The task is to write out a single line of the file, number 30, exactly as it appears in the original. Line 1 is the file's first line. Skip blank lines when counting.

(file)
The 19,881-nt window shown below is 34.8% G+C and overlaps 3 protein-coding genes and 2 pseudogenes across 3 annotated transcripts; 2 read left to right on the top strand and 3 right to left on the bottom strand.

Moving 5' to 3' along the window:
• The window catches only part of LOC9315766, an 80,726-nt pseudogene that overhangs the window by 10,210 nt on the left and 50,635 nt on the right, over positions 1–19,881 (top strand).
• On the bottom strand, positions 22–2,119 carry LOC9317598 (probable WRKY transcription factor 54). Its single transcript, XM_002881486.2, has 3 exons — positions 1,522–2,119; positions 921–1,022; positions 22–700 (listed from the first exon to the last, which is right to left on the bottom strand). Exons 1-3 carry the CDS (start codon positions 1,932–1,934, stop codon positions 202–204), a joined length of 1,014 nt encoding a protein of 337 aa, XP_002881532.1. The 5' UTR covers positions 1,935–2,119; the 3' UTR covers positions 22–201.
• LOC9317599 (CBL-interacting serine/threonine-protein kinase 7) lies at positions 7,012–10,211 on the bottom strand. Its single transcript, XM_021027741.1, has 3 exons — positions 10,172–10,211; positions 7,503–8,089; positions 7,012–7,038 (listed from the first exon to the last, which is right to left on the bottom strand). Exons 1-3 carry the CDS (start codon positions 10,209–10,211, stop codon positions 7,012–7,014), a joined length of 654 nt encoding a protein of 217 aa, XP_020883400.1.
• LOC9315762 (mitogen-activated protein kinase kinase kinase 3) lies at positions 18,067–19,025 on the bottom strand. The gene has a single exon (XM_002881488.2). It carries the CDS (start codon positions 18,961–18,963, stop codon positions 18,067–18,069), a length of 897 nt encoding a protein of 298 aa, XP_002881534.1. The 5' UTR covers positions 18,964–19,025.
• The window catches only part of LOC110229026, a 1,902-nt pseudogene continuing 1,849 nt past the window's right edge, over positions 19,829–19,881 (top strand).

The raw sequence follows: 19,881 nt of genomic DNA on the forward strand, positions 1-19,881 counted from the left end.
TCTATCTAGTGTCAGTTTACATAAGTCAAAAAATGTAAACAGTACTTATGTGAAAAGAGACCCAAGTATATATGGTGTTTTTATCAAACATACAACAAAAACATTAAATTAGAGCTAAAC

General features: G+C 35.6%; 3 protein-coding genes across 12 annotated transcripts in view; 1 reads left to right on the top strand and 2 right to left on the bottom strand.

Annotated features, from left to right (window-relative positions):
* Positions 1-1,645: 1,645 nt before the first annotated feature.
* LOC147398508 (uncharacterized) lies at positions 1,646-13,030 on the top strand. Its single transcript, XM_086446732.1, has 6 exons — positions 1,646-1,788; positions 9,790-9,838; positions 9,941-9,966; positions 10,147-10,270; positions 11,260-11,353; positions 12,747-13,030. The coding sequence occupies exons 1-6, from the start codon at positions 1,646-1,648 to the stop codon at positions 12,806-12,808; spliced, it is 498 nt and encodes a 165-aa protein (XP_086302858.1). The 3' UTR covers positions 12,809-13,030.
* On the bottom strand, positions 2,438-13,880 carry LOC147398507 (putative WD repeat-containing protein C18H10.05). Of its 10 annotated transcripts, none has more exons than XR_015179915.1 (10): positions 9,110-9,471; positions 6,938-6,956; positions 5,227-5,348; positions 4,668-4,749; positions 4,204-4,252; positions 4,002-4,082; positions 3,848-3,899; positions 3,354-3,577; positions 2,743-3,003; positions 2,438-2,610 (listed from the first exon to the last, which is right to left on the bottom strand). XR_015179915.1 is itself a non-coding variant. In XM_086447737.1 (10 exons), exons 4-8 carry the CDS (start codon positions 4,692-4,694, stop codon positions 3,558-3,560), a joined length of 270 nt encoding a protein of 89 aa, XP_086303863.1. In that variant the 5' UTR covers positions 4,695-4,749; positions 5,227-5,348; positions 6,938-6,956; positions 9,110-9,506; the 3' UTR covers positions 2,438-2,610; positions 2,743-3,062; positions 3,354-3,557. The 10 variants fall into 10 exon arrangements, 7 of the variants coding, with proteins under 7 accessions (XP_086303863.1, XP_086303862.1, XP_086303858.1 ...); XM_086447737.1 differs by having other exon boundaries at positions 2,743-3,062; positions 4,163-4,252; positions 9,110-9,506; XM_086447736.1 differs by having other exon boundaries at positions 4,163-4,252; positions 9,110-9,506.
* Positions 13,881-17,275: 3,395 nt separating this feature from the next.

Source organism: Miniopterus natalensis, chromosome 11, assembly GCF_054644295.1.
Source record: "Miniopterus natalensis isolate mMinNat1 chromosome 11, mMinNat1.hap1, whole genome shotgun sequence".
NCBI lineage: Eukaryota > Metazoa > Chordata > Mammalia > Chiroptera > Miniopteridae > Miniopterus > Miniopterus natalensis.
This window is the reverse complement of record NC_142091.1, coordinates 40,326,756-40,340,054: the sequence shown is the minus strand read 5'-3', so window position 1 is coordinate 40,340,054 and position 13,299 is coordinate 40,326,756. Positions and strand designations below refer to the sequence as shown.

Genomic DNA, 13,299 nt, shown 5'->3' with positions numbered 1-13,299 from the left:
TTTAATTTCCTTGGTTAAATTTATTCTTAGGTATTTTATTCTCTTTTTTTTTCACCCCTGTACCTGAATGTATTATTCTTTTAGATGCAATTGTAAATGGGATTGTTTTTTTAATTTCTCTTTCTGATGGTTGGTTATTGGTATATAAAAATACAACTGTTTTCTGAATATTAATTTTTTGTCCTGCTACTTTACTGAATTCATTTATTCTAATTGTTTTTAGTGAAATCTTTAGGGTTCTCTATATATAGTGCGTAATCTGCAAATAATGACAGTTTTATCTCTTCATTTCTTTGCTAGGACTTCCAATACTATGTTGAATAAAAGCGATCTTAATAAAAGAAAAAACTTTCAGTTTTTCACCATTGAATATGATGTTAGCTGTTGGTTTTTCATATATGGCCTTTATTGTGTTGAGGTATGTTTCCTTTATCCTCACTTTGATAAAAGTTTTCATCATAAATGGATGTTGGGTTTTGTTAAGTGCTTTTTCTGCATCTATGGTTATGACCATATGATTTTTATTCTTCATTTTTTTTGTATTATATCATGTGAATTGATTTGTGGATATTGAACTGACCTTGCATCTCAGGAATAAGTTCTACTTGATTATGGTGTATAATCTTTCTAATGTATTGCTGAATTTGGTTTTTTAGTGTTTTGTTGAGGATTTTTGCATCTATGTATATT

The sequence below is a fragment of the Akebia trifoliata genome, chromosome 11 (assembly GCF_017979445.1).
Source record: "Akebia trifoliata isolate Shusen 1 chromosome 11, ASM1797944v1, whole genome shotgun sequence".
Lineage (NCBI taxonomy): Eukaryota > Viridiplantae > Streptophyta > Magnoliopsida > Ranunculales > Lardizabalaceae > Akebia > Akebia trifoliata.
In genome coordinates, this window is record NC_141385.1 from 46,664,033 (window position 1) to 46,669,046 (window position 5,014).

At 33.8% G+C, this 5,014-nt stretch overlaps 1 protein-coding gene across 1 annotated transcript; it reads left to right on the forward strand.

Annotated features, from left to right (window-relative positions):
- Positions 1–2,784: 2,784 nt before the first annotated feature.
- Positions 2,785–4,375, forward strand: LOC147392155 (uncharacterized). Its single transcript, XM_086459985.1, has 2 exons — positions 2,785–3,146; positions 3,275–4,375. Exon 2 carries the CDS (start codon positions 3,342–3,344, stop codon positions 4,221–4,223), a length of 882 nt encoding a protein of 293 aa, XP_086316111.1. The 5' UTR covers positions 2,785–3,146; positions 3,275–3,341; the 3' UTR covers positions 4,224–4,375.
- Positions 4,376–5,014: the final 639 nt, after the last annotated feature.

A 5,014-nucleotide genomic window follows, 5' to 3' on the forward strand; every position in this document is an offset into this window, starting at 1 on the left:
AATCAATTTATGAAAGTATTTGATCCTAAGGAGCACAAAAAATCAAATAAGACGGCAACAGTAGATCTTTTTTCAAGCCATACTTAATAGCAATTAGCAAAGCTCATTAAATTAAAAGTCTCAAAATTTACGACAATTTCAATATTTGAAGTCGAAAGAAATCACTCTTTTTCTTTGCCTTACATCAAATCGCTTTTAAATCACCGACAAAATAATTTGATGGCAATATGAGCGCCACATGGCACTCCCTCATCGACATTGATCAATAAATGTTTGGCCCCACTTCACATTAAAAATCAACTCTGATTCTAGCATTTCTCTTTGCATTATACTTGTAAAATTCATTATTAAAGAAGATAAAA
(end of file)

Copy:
- Positions 4,376–5,014: the final 639 nt, after the last annotated feature.